• R Martin, 'Informers’ (Criminal Evidence) ' (2015) Westlaw UK Insight
  • S Atrey, 'Lifting as We Climb: Recognising Intersectional Gender Violence in Law' (2015) 5 Oñati Socio-Legal Series 1512
  • S Atrey, 'The Danger of a Single Story: Introducing Intersectionality in Fact Finding' in P Alston and S Knuckey (eds), The Transformation of Human Rights Fact-Finding (Oxford University Press 2015)
  • A Micus, The Inter-American Human Rights System as a Safeguard for Justice in National Transitions. From Amnesty Laws to Accountability in Argentina, Chile and Peru. (Brill - Nijhoff 2015)
    In The Inter-American Human Rights System as a Safeguard for Justice in National Transitions, Annelen Micus analyzes the importance of the Inter-American Human Rights System for transitional justice processes in Latin America, with a focus on Argentina, Chile and Peru. She examines which factors influence a country’s approach in confronting its past and addressing impunity. The emphasis is placed on the way countries may overcome amnesty laws with the support of international law in order to hold perpetrators of grave human rights violations to account. The book’s main focus is on the Inter-American Court of Human Rights, and the impact of its jurisprudence on legal proceedings and political decisions within the national transitional justice processes in the three countries.
    ISBN: 978-9004289727
  • L Lazarus, 'The Right to Security' in Rowan Cruft, Matthew Liao and Massimo Renzo (eds), The Philosophical Foundations of Human Rights (Oxford University Press 2015)
    This paper surveys and critiques the philosophical theories that engage with and support a moral right to security.
  • TAO Endicott, 'Was Entick v Carrington a Landmark?' in Adam Tomkins and Paul Scott (eds), Entick v Carrington: 250 Years of the Rule of Law (Hart Publishing 2015)
    Entick v Carrington (1765) 2 Wils KB 275 was a landmark not only in the development of the law of the constitution, but also in the development of a distinctively English mixture of judicial restraint and judicial creativity. Lord Camden’s decision was a model of the common law method of devising new ways of controlling public powers, while disclaiming any power to legislate and, in fact, claiming to abide by the ‘ancient venerable edifice’ of the constitution. The result was a practical reform that protected civil liberties, on the basis of a very conservative understanding of the constitution, according to which public authorities are limited by law, but have powers that are not specified by law. I defend that understanding against the twenty-first-century idea that public authorities may do nothing except what the law expressly or impliedly authorises.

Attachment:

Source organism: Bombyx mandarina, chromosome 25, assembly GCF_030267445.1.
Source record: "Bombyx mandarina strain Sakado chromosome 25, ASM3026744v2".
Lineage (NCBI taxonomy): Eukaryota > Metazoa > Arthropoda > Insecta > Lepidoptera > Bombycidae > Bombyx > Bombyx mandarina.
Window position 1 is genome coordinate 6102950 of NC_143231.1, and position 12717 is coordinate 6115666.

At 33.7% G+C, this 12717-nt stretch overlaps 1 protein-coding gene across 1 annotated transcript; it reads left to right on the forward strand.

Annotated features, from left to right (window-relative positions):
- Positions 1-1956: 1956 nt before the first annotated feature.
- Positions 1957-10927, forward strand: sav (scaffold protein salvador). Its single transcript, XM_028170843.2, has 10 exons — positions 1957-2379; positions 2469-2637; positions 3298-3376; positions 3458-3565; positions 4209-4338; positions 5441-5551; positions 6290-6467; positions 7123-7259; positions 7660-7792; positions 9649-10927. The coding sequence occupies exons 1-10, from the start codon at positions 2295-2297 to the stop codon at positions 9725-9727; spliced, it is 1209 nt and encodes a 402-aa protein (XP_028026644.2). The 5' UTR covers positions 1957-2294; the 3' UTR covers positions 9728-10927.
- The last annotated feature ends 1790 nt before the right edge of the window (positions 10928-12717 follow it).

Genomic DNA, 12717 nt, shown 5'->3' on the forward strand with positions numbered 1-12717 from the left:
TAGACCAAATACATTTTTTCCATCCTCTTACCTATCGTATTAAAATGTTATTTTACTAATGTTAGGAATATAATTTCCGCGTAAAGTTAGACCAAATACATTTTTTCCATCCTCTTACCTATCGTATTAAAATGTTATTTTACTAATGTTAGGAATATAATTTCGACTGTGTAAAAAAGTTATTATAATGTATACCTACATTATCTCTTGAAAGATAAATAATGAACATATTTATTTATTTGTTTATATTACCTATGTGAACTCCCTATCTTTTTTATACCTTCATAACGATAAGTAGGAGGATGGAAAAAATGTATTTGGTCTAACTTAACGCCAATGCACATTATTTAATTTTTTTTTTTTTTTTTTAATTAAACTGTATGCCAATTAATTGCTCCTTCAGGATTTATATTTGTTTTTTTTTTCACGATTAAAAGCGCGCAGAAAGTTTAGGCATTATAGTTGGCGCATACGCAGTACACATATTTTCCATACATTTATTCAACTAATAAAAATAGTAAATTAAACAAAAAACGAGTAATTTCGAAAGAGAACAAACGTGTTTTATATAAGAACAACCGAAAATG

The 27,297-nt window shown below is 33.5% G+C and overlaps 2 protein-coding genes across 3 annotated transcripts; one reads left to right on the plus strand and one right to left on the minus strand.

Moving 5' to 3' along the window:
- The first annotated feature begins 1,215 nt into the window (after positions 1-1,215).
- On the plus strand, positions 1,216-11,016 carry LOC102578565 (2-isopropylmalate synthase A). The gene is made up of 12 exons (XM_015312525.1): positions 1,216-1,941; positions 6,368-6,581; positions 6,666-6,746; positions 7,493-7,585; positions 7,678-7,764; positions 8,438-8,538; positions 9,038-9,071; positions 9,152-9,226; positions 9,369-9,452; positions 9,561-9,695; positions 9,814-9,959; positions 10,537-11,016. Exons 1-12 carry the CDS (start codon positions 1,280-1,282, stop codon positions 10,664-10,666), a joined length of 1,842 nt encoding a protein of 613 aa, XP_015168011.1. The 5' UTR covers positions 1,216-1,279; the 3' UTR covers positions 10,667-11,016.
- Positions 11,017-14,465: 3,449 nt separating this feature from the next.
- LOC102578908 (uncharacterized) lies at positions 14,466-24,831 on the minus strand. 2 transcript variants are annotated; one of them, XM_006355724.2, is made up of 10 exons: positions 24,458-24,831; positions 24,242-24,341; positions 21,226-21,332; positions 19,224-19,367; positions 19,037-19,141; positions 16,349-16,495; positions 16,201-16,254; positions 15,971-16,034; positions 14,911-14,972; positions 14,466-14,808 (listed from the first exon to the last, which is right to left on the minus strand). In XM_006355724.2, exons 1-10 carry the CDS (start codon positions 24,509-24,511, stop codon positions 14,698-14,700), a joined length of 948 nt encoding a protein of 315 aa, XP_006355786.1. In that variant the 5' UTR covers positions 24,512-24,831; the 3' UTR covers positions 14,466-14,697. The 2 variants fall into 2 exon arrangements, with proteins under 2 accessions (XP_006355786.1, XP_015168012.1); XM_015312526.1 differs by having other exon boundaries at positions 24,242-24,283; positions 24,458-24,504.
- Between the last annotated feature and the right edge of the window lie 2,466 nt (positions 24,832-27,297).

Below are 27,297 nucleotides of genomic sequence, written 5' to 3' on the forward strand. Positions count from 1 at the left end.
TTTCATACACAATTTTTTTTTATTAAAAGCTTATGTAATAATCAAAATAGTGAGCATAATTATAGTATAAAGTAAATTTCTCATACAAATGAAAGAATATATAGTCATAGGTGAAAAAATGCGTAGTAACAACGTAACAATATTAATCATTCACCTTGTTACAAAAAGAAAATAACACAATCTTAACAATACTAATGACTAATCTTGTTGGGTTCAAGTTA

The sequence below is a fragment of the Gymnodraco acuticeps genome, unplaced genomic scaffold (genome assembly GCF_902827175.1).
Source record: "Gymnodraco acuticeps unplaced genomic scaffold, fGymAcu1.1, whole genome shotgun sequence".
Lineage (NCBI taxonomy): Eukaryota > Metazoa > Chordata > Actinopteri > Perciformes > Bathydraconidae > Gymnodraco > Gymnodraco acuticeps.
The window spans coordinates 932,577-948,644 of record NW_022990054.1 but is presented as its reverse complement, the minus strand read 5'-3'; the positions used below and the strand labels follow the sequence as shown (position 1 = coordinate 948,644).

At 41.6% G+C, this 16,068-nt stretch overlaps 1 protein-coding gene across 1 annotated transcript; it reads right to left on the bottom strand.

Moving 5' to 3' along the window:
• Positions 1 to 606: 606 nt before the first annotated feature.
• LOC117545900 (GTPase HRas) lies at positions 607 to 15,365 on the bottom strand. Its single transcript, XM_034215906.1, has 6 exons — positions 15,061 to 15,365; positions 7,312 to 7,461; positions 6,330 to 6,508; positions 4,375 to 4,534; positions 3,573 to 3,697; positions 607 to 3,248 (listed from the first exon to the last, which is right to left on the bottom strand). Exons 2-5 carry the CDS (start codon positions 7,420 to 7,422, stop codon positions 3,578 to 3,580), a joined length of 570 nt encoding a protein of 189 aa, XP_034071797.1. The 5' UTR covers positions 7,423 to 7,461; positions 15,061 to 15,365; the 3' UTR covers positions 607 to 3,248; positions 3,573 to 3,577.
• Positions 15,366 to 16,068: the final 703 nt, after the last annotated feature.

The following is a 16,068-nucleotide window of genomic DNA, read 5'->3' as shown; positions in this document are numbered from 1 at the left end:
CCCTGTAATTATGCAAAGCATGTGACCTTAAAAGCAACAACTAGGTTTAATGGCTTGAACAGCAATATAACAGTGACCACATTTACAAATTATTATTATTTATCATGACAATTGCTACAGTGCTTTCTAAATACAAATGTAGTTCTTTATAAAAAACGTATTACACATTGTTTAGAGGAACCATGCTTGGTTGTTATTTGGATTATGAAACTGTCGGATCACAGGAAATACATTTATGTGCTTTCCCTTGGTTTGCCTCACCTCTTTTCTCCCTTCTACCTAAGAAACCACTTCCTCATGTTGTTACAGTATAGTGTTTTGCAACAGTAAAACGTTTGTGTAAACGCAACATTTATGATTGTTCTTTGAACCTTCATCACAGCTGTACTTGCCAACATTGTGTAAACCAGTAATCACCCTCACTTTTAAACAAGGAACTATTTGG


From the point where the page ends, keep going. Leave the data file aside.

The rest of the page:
ISBN: 9781849465588
  • S Theil, 'What red lines, if any, do the Lisbon Judgments of European Constitutional Courts draw for future EU integration?' (2014) 15 German Law Journal 599
    The paper critically examines the Lisbon decisions of European Constitutional Courts and attempts to tease out what red lines they draw for future European integration. Overall, the Constitutional Courts leave much hope for an enduring legal development of the EU. The only definitive red line is not of a legal, but of a moral nature. As long as the EU continues to exist for the sake of the European People,and the common good is truly best served by it, then deeper integration can be morally justified, politically achieved, and legally implemented. This conception of the European idea, this dream of Europe, can be defended in the face of critics, regardless of the red lines to integration.
  • S Theil, 'Der Umfang des Umweltschutzes in der Rechtsprechung des Europäischen Gerichtshofs für Menschenrechte' (2014) 36 Natur und Recht 330
    DOI: https://doi.org/10.1007/s10357-014-2640-5
    Mit dem erneuten Scheitern der jüngsten Klimakonferenz in Warschau wurde abermals die mangelhafte Umsetzung verbindlicher Klimaschutzziele durch die Politik auf internationaler Bühne demonstriert. Doch nicht nur auf Klimakonferenzen obsiegen oft nationale Interessen an Wohlstand und Wirtschaftswachstum über die langfristigen Belange des Umweltschutzes. Einige Stimmen schlagen deshalb vor, umweltrechtliche Belange als ein Problem des Menschenrechtsschutzes zu begreifen, um so dem Umweltschutz mehr Durchsetzungskraft zu verleihen. Der Beitrag untersucht anhand der Rechtsprechung des Europäischen Gerichtshofs für Menschenrechte, in wie fern der internationale Menschenrechtsschutz bereits heute Umweltbelange anerkennt und welche Grenzen diesem Bestreben gesetzt sind.
    ISBN: 1439-0515